The ACLU filed the suit, claiming that the single-gender program is discriminatory and violated students’ rights to equal education.
The U.S. Department of Justice and the National Women’s Law Center filed separate friend-of-the-court briefs in support of ACLU in June.
In April, a case was brought to the Federal courts involving Rene Rost's same-gender programs. The judge in that case ruled the school could continue its single-gender program during the 2009-2010 school year.
“This is a practice of segregating students,” said Marjorie Esman, executive director of ACLU of Louisiana of the single-gender program, “and is without providing equality in education.”
Esman said she and the union feel the continuation of the program would “absolutely hurt” the students.
“It’s a violation of the Constitution,” she said. “The curriculum is not the same in single-gender classrooms. Even if it would be possible to create an identical curriculum program, there would still be subconscious stereotyping messages given.”
Esman said she thinks sending a child into a single-gender program should be an informed decision made by the parents.
“Parents should be given information before the start of the school year and the information would have to include things like, which books are being read,” she said. “All the information needs to be spelled out.
“The education philosophy and educationally climate is different with these programs. There’s a subconscious philosophy that may treat girls and boys differently. If the parents are not fully informed, they can not make a fully informed choice,” Esman concluded.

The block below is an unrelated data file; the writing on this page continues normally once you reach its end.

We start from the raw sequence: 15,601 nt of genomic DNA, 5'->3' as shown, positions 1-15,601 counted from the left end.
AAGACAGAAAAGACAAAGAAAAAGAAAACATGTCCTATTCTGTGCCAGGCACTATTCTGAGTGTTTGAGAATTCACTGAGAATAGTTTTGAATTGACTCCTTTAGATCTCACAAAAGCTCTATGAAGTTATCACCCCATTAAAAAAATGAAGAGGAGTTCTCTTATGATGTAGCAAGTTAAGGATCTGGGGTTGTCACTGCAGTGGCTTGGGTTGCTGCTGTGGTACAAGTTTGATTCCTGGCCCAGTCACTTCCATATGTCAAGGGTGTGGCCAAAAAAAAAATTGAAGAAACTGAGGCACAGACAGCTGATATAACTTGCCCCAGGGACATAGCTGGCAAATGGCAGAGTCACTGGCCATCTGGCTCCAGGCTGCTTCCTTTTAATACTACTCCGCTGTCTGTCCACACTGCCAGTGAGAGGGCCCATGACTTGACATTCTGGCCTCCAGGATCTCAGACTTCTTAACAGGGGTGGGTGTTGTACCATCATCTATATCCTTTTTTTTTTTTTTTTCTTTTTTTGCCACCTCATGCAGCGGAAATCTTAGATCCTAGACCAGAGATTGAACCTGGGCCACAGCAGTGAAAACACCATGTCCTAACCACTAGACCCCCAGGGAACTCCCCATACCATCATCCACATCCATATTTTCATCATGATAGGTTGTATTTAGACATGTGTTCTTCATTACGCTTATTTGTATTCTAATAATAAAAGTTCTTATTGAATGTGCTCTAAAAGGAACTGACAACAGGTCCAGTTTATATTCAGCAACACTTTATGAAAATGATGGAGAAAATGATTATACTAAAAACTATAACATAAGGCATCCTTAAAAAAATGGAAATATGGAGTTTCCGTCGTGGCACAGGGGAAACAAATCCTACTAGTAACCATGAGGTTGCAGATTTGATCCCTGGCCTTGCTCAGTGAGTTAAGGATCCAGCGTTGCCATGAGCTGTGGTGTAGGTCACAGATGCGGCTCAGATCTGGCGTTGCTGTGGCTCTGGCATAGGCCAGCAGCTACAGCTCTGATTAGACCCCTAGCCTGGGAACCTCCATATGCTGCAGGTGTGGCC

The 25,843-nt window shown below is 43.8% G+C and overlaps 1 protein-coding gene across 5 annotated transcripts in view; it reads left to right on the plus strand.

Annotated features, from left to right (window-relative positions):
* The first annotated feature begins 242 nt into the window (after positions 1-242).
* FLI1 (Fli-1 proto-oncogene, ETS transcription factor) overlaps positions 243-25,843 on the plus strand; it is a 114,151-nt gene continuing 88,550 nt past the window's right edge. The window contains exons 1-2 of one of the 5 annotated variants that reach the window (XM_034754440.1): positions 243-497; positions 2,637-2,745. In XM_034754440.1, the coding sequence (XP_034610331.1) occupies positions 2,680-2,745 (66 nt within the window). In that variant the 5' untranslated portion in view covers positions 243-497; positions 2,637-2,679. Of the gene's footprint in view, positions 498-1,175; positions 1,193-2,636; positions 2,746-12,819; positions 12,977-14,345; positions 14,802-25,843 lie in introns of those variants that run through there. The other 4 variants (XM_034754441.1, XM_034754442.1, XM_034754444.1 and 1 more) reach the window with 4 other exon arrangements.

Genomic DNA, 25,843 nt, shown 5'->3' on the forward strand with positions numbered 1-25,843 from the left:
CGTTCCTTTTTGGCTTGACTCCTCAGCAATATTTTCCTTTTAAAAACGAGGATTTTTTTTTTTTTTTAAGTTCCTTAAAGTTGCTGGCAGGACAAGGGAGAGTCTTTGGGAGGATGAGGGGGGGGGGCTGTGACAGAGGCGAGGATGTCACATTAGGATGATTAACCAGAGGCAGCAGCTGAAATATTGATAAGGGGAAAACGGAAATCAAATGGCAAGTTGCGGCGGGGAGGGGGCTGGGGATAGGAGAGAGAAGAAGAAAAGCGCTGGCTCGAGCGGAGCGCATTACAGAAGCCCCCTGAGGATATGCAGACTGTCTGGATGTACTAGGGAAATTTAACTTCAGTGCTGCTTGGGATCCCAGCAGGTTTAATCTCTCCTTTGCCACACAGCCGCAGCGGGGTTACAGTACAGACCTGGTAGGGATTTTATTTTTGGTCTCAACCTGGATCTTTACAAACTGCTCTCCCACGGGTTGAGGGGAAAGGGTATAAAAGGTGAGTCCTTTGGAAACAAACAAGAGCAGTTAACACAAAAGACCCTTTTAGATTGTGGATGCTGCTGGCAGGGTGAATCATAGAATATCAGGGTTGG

Calvin “Woody” Woodruff, the attorney for the Vermilion Parish School Board, said he does not see a problem with the program.
“People need to understand it is not discriminatory,” Woodruff commented. “The program has the same curriculum with the same teachers.”
He said that participation is voluntary and there are still co-ed courses available at Rene Rost. In addition to the current program, Woodruff said the school board has the authority to let any middle school use the program.
He said a such a program on a smaller scale was used last year at J.H. Williams Middle School in Abbeville. This year, however, because of scheduling conflicts, the program has stopped.
Woodruff said the same tactics used in the district case would be used in the appellate case.
“The facts of the trial stand,” said Woodruff. “We think the District Courts were correct in their decision.”